Markets on both sides of the border saw moderate gains on Thursday as U.S. President Donald Trump announced broad tariffs on steel and aluminum that exempted Canada and Mexico.
The president signed proclamations slapping tariffs of 25% on steel and 10% on aluminum that go into effect for the rest of the world in 15 days. Canada and Mexico are to be excluded from the tariffs for now but uncertainty remains on how firm that exemption is as negotiations continue on the North American Free Trade Agreement.
Thursday’s positive finish in North American markets was preceded by mild swings throughout the day as investors waited to see the details and wider implications of the tariffs, said Anish Chopra, managing director with Portfolio Management Corp. in Toronto.
“The markets are in a wait and see mode,” he said. “Is this the start of a trade war, or it just going to be small battles on different areas of trade as opposed to a full-scale trade war?”
The S&P/TSX composite index closed up 66.09 points at 15,538.70, with the industrials and financials sectors offsetting losses in mining stocks.
The April gold contract was down by US$5.90 to US$1,321.70 an ounce and the May copper contract was down by US6¢ to US$3.08 a pound.
Energy also weighed on the commodities-heavy Toronto Stock Exchange, as oil prices saw sharp losses for a second day in a row after the U.S. Energy Department reported Wednesday that American oil production rose last week — a move that thwarts ongoing efforts by OPEC to tighten global supplies and support prices.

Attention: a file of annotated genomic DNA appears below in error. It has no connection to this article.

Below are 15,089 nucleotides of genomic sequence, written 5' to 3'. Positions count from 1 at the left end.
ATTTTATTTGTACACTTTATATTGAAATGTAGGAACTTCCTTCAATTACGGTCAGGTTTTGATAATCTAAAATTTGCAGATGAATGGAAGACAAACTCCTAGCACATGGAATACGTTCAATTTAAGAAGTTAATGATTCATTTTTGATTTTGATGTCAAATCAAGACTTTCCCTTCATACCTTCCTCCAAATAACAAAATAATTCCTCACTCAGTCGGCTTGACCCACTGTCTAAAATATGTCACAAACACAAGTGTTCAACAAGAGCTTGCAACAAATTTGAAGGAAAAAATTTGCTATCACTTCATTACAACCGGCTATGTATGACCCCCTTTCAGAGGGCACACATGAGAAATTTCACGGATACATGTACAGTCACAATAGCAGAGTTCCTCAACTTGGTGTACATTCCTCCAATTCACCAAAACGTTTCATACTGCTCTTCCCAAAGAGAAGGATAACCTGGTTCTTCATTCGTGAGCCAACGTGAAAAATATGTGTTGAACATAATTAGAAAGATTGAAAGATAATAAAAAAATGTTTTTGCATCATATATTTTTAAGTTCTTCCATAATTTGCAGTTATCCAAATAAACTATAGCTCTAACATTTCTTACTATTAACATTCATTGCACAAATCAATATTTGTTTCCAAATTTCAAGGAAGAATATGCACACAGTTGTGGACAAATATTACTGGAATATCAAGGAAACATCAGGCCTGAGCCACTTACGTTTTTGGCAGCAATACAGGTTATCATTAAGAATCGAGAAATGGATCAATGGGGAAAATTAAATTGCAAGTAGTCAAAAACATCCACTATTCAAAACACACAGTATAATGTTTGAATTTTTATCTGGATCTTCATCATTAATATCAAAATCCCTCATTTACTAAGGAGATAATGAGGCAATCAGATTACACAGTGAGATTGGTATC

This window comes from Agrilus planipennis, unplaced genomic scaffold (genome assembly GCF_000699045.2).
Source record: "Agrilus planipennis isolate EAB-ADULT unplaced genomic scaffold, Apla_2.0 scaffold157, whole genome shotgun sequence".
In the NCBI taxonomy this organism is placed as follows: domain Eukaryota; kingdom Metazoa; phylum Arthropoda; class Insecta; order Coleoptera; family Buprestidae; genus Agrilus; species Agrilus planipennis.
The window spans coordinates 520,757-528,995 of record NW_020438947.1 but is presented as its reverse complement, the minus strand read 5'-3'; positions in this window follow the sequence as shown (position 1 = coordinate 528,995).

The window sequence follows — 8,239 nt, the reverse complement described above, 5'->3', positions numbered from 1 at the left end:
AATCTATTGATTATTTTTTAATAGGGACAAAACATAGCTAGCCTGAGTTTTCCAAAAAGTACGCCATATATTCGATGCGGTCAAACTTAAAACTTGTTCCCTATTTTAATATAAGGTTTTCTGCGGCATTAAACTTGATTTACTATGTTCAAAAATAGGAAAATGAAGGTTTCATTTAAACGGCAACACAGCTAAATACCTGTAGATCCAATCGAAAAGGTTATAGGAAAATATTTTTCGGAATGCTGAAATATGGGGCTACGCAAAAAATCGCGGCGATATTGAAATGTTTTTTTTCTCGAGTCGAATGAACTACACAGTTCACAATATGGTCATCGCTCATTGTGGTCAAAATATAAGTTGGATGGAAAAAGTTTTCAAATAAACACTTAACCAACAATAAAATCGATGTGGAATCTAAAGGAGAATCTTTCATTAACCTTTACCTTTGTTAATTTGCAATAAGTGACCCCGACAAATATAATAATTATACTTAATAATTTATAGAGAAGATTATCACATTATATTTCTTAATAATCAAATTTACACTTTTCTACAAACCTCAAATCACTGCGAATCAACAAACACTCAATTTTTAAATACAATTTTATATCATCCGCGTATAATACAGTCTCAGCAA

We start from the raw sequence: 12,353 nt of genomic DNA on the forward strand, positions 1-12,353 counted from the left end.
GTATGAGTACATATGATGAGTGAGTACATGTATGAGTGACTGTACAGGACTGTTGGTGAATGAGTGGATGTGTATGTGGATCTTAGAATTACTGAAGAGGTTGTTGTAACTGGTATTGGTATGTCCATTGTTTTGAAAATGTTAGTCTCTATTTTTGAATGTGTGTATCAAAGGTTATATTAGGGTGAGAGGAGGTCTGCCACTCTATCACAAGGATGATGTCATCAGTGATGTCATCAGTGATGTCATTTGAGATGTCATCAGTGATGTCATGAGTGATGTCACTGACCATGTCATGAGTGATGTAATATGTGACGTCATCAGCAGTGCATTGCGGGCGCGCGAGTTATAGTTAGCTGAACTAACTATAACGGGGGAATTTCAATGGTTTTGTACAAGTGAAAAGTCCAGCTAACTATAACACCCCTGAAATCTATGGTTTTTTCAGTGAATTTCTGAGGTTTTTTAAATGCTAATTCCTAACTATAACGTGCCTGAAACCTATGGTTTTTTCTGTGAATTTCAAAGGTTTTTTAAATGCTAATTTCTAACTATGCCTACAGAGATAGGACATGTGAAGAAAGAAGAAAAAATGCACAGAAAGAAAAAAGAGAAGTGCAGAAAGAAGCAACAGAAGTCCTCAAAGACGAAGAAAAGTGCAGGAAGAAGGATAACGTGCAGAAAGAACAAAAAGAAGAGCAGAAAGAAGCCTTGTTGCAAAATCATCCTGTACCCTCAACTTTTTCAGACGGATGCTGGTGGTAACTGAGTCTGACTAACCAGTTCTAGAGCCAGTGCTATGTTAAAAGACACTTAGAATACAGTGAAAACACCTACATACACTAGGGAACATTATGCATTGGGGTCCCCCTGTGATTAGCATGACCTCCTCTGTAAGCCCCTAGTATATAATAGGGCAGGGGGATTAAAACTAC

The April crude contract was down by US$1.03 to US$60.12 a barrel.
In New York, the Dow Jones industrial average was up 93.85 points to 24,895.21. The S&P 500 composite index was up 12.17 points to 2,738.97 and the Nasdaq composite index was up 31.30 points to 7,427.95.
Markets could see more movement Friday when the U.S. releases its latest job figures, said Chopra.
“People are waiting for the jobs report tomorrow to see if there are any signs of inflation ticking up in the United States.”
In currency markets, the Canadian dollar closed at an average trading value of US77.36¢, up 0.12 of a U.S. cent.
Elsewhere in commodities, the April natural gas contract was down by US2¢ at US$2.76 per mmBTU.